Wangari Maathai: A Remembrance
When Wangari Maathai heard that I was going to be in Cairo representing the Sierra Club at the 1994 U.N. Conference on Population and Development, she encouraged me to travel south to Kenya to visit the Green Belt Movement since I was “going to be in the neighborhood.” I had no idea at the time just how life changing that single trip would be.
Not only did Wangari put me up in her guest room, she served as my personal tour guide, taking me to plant trees in a Green Belt Movement community, then to Lake Nukuru to see the flamingos and a couple of enormous black rhinos (a recent gift to Kenya from South Africa). On the winding, rough roads through the Rift Valley, she shared her vision for a green and prosperous Kenya.
Wangari’s work with the Green Belt Movement resonated with me because it didn’t seem so remote from the work of the Sierra Club. Only while we were protecting old trees, they were planting new ones. But in planting those trees and arranging for women to receive a very small payment for caring for them, Wangari gave communities hope that they could improve their lives. In doing so she built a following. She built a movement. She developed a political constituency that scared the hell out of the country’s authoritarian rulers.
When Wangari and her legions of followers opposed government cronyism, land grabbing, and forest destruction, the response was swift and violent. She was beaten and jailed many times. She came close to losing her life on many occasions for leading women into parks or forests to protect them from the government and private developers. During one tragic episode I received an urgent phone call from Wangari’s daughter Wanjira who was living in Atlanta at the time and studying at Emory University. Wanjira explained the police, unable to break down her mother’s front door, had physically extracted Wangari though a window, leaving her with cuts, bruises and an injured back, and then dumped her in a cold, bare jail cell with no mattress.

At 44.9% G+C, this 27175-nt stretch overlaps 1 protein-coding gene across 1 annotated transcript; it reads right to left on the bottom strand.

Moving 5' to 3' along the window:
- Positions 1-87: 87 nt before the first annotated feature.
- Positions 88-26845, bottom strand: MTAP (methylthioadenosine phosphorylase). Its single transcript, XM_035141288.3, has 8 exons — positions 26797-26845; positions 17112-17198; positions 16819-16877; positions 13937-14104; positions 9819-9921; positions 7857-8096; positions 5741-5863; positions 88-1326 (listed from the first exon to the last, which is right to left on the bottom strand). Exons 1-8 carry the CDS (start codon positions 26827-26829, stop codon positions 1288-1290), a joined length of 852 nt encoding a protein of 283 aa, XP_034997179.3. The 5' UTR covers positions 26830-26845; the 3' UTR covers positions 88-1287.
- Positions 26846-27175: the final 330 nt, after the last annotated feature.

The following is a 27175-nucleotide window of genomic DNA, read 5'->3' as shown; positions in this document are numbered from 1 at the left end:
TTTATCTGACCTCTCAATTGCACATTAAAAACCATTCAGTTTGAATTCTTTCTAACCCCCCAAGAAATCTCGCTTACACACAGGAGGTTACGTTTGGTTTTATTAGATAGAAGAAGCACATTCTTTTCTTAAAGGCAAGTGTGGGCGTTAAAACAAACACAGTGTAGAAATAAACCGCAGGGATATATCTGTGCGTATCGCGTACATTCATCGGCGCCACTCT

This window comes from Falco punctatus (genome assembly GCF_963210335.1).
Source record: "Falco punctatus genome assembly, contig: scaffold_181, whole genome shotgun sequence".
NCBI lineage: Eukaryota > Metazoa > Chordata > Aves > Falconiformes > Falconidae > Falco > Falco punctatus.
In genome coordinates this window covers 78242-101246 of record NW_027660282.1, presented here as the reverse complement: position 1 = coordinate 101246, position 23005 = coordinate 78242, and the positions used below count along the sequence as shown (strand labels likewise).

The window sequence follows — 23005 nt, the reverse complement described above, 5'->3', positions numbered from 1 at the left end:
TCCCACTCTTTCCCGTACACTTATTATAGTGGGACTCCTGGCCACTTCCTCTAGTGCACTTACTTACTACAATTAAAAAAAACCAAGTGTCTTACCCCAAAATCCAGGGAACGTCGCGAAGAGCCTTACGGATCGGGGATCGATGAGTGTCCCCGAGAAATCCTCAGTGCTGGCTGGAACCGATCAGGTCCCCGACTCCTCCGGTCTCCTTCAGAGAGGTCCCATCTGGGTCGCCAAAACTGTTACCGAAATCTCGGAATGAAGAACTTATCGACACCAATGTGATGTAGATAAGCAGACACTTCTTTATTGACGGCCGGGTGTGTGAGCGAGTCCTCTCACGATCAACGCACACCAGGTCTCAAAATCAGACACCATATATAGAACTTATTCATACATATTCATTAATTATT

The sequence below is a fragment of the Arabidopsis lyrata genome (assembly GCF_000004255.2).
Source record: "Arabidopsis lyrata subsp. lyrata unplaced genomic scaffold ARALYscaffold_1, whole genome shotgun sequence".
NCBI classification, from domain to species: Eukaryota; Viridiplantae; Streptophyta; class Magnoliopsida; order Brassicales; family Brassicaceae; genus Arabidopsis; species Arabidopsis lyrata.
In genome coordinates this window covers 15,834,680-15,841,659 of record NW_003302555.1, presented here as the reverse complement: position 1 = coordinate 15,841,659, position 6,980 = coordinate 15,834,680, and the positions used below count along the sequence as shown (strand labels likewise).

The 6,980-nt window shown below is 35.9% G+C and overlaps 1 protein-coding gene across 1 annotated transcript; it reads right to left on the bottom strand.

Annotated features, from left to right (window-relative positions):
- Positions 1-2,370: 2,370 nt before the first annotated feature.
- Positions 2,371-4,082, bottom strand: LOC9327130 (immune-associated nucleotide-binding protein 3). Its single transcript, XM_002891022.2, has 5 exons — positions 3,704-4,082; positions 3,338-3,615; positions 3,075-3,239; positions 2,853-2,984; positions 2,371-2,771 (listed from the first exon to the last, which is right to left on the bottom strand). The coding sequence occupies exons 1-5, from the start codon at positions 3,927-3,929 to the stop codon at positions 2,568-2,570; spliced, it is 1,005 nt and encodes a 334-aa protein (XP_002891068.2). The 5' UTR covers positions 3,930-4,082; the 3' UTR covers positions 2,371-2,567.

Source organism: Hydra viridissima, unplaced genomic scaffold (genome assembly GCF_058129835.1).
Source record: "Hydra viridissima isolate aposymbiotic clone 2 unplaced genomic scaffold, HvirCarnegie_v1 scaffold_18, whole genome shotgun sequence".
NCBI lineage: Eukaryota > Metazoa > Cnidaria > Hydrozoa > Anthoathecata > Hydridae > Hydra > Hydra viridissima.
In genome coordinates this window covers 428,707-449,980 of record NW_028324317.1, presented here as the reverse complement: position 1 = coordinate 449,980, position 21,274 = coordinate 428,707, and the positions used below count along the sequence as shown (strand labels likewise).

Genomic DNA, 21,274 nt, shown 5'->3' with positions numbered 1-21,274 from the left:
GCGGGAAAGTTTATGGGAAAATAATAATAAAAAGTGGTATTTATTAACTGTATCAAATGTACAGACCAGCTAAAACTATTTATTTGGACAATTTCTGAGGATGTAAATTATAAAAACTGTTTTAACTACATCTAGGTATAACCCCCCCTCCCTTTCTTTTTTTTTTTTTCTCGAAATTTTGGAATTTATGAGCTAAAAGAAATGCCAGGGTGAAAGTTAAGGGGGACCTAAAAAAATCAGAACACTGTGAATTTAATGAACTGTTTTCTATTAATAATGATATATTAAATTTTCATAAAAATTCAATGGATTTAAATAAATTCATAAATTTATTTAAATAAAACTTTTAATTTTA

I took Michael Fisher, the Sierra Club’s Executive Director at the time, to meet with Kenyan Ambassador to the United States Dennis Afande to express our indignation. The ambassador responded that his government's problem with Wangari Maathai was not her tree planting, but that her tree planting had become political. You can imagine our response.
Wangari often said that “you cannot protect the environment unless your empower people, you inform them, and you help them understand that these resources are their own, that they must protect them.” This message resonated around the world; it is why she was so loved.
--Stephen Mills worked for the Sierra Club’s International Programs for 22 years. In May this year he was selected by Wangari Maathai to be the Green Belt Movement’s lead representative in the United States.
--Photo courtesy of the Green Belt Movement